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Is Your Co-op's or Condo’s Data Safe?

Sue Treiman and Bill Morris in Board Operations on February 7, 2020

New York State

Cybersecurity, data breach, personally identifiable information, SHIELD law, co-op and condo boards.
Feb. 7, 2020

Cybersecurity experts agree that surprisingly few co-op and condo boards or their property managers treat personally identifiable information (PII) with the care it deserves. Social Security, bank account, and credit card numbers, plus email addresses and passwords, are all things criminals can exploit.

“I can unequivocally say people don’t appreciate how significantly a security breach can affect property, residents, and the board,” says Sandy Jacolow, who oversees technology initiatives at the Meridian Capital Group, a real estate brokerage and investment firm.

For those who still fail to grasp the significance of a data breach, Jay Hack, a banking lawyer at Gallet, Dreyer & Berkey, has a blunt piece of advice: “Wake up.”

The wake-up call will come in March 2020, when New York State’s Stop Hacks and Improve Electronic Data Security (SHIELD) law goes into effect. SHIELD requires all businesses handling personally identifiable information – including co-op and condo boards – to implement “reasonable” administrative, technical, and physical data safeguards. If they fail to comply and identities are compromised, they can face fines, investigations, and lawsuits. Under current laws, the maximum fine for failing to notify those affected by a data breach is $100,000; under SHIELD, the number will balloon to $250,000. And enforcement is expected to be more stringent.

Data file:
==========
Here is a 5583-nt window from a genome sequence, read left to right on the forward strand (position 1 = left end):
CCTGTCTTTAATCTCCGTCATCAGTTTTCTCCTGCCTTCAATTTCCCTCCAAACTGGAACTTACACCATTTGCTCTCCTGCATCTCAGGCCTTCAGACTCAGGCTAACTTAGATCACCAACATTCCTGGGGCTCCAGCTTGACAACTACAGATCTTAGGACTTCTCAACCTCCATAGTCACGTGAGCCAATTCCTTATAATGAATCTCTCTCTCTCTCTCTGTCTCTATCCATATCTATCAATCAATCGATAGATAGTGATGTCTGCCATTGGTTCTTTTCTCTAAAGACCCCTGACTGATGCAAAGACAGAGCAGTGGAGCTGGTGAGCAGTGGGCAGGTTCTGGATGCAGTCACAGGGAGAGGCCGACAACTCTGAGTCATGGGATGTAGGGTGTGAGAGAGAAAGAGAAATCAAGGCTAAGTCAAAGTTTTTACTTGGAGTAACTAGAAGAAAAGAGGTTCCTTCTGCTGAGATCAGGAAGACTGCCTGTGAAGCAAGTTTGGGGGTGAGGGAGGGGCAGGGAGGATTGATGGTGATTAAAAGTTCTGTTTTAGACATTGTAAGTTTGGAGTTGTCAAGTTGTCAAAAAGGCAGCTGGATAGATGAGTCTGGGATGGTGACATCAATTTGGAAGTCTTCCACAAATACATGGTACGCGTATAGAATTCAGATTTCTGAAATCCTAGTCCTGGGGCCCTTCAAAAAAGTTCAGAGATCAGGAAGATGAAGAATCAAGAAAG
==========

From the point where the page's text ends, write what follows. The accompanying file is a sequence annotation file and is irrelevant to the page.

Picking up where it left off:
“At a minimum, SHIELD makes data security a legal issue with liability and penalties for lack of protocol, non-compliance, and any breach,” says Jim Brune, chief executive at boardpackager.com, an internet-based provider of secure record-keeping.

“It is now a compliance issue – not just awareness,” says Zhixiong Chen, a professor of cybersecurity at Mercy College in Dobbs Ferry, New York “It means that co-op and condo boards have to work on best practices on data collection, storage, and retrieval. It is time to do reconnaissance on existing data storage, decide what kind of data are necessary for boards, and what kind of safeguards and auditing is needed. Boards can develop their own data protection and breach notification process, or they may seek solutions provided by various vendors using cloud to distribute or offload risks.”

Whichever course boards decide to pursue, they need to remember that, as of next month, data security is no longer optional; it will be required by state law.

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